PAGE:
December 5th, 2011
02:01 PM ET
By Eric Marrapodi, CNN Belief Blog Co-Editor
But on Sunday, the small church reversed its course.
Pastor Stacy Stepp told CNN affiliate WLEX on Sunday that the church voted unanimously to "accept all people regardless of race, creed, or color and to accept everyone into the fellowship of Christ."
"I tried everything in my power to try to resolve the matter before it got to where it did," Stepp told WLEX.
September 14th, 2011
08:52 PM ET
By Kim Hutcherson, CNN
(CNN) - A group of Kentucky Amish men would prefer to do jail time rather than violate their religious beliefs, which they say forbids the placement of bright orange safety triangles on the backs of their buggies.
The orange triangles are required on all slow-moving vehicles, according to Kentucky state law.
Nine men in the western part of the state have refused to use them. They belong to the Old Order Swartzentruber Amish.
According to court documents, this sect follows a strict code of conduct, called Ordnung, which "regulates everything from hairstyle and dress to education and transportation." They believe that displays of "loud" colors should be avoided, along with the use of "worldly symbols." Swartzentruber Amish believe such symbols indicate the user no longer trusts fully in God.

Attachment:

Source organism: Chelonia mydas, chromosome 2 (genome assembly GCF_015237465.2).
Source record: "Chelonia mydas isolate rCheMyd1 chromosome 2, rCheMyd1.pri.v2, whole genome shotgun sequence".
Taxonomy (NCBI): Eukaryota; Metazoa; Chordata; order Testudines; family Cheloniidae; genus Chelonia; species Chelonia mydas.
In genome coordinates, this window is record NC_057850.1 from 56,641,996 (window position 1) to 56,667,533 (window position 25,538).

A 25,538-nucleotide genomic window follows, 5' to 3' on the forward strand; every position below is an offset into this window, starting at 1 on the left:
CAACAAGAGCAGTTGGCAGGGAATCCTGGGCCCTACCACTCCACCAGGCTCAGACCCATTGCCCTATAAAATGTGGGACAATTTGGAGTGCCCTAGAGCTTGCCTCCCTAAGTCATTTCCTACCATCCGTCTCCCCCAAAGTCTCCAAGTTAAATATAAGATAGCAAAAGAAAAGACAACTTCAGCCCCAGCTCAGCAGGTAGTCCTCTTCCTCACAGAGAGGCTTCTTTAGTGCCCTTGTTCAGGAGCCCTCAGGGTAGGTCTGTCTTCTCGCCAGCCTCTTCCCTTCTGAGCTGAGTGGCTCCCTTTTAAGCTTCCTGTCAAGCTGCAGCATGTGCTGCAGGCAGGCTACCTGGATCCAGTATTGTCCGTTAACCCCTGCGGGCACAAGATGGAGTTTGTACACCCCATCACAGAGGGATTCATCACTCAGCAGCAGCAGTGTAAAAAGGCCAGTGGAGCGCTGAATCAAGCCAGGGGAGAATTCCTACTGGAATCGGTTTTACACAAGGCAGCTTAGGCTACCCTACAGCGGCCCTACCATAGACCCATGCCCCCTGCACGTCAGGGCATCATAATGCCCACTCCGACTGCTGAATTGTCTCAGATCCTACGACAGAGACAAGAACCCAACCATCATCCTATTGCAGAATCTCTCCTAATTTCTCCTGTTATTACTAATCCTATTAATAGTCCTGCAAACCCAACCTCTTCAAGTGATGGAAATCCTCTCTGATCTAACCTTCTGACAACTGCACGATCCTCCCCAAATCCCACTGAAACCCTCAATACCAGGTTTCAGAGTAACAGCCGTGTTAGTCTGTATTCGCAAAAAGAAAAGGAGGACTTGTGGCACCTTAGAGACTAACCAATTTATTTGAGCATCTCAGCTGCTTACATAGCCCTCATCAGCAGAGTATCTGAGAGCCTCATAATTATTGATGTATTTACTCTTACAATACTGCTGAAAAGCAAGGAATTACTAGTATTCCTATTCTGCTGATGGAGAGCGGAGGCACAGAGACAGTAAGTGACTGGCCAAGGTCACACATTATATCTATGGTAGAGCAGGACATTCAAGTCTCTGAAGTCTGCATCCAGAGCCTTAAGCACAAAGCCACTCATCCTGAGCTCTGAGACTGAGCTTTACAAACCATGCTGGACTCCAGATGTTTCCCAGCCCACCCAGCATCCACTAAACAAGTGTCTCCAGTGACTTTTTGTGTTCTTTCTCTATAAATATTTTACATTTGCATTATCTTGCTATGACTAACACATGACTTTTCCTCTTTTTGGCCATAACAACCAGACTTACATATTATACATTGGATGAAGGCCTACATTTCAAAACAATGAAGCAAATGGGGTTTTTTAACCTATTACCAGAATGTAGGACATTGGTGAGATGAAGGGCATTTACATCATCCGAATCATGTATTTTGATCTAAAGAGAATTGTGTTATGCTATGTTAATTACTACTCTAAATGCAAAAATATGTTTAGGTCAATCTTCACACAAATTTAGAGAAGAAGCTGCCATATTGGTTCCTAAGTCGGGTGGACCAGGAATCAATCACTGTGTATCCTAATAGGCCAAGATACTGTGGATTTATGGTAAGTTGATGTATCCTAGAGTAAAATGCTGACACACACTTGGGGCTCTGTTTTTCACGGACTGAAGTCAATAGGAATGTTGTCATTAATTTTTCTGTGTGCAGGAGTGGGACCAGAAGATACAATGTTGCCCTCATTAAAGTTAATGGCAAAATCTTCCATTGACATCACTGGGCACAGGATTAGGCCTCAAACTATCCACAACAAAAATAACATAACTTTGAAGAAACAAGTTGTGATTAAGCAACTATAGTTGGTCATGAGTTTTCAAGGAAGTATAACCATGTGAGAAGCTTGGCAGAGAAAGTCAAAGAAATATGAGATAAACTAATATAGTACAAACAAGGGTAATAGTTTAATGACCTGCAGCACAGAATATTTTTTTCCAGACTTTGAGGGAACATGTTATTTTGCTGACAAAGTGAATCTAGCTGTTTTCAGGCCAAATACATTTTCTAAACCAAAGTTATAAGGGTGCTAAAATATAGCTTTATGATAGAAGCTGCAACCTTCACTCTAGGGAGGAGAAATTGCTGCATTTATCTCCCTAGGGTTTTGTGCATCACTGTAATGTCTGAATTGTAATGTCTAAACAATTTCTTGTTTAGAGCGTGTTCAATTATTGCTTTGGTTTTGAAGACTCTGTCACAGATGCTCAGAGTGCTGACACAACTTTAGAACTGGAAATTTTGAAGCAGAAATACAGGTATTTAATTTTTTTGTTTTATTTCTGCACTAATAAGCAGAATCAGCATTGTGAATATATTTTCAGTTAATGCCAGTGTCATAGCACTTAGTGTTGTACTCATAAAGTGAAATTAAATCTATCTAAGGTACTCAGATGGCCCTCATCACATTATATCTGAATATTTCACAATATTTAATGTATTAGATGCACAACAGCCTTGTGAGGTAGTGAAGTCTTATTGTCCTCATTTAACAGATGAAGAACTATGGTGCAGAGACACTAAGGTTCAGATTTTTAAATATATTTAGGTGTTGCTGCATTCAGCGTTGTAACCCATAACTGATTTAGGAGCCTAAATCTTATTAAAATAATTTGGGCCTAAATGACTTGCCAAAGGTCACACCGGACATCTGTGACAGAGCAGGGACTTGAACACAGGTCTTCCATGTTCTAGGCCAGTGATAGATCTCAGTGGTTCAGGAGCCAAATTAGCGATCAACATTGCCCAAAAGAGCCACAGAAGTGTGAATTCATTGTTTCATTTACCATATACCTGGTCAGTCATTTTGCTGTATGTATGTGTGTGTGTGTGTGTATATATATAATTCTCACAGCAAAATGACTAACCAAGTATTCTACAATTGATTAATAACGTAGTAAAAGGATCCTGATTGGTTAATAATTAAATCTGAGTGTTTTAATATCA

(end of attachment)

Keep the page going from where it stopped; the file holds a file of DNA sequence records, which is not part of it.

March 31st, 2011
01:00 AM ET
Editor’s Note: CNN’s Soledad O’Brien chronicles the dramatic fight over the construction of a mosque in the heart of the Bible belt. Watch “Unwelcome: The Muslims Next Door,” airing at 8 p.m. and 11 p.m. ET April 2 on CNN.
By John Sepulvado, CNN
Lexington, Kentucky (CNN) – The parking lot in suburban Lexington begins filling up around 1 p.m. Men park their compact cars and file in through one side of a ranch-house-style building. Women leave their large SUVs and head through another door.
As they remove their shoes, the men talk about the conflicts in North Africa and the Middle East – especially in Libya. Several young boys crawl on the red carpet, while the women, wearing brightly colored headscarves, read quietly to their daughters in the back of the room.
February 11th, 2011
07:55 AM ET
From CNN Louisville, Kentucky affiliate WLKY
Frankfort, Kentucky - Bible classes could be taught in Kentucky public schools under a bill that's made it halfway through Kentucky's legislature.
State Senator Joe Bowen wants Kentucky public school students to have an opportunity to take classes about the Bible.
"No doubt about it, the most important book ever written and obviously, it's had so much influence on our society and all of western civilization," Bowen said. Last year, former State Senator David Boswell introduced the same bill. It passed the Senate, but died in the house. Bowen defeated Boswell last November.
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